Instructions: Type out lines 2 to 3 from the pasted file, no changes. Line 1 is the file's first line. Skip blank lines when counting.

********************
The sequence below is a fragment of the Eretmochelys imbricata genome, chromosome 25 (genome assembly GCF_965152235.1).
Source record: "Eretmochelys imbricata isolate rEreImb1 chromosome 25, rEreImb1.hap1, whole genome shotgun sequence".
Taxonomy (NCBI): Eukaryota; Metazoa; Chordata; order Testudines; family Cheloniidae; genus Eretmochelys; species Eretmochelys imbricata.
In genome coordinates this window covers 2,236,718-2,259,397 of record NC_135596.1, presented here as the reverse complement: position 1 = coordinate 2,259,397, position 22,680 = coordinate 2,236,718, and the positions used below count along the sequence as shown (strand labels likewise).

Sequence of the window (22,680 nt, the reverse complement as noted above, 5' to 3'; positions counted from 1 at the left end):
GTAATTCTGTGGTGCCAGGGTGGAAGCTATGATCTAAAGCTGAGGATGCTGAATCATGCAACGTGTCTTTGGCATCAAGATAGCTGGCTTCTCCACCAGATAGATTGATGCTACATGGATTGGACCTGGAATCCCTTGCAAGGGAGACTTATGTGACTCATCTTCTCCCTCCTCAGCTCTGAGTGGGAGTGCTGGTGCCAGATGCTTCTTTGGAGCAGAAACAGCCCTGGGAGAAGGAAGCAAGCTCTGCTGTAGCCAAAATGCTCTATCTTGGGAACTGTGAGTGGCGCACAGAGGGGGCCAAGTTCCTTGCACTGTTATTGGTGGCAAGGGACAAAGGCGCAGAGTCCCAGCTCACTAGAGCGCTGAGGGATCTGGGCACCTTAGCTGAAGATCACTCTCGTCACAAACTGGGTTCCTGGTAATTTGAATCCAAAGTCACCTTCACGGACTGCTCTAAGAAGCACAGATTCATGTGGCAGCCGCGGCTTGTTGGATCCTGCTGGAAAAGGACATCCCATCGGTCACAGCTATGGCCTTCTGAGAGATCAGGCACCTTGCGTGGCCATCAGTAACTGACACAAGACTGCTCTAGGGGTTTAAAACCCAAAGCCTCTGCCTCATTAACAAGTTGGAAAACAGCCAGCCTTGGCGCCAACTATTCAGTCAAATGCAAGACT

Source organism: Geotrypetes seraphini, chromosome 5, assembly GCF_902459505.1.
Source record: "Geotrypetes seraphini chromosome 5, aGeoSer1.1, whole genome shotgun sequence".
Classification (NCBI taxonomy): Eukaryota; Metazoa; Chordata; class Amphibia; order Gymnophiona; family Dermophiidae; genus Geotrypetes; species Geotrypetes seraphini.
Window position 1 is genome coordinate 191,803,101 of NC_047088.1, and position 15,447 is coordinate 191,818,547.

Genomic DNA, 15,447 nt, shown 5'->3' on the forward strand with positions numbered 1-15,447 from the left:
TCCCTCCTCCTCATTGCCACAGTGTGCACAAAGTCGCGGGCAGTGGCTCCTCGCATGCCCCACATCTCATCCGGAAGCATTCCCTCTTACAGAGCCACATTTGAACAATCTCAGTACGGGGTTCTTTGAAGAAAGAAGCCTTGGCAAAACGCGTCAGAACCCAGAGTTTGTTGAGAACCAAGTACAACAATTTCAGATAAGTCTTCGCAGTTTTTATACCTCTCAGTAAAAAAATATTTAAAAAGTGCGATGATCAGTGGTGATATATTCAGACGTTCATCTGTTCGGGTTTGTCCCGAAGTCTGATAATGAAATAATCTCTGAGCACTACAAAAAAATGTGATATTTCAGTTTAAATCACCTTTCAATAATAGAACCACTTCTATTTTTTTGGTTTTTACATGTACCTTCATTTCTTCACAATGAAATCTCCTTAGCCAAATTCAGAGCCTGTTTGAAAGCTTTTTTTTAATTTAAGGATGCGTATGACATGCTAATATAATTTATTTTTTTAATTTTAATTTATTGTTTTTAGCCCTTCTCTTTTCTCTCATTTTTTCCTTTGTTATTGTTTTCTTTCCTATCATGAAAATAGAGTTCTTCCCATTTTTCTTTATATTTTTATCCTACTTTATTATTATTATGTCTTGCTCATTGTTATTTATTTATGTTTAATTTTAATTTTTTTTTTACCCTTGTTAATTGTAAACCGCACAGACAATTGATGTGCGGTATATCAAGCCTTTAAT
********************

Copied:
Source record: "Eretmochelys imbricata isolate rEreImb1 chromosome 25, rEreImb1.hap1, whole genome shotgun sequence".
Taxonomy (NCBI): Eukaryota; Metazoa; Chordata; order Testudines; family Cheloniidae; genus Eretmochelys; species Eretmochelys imbricata.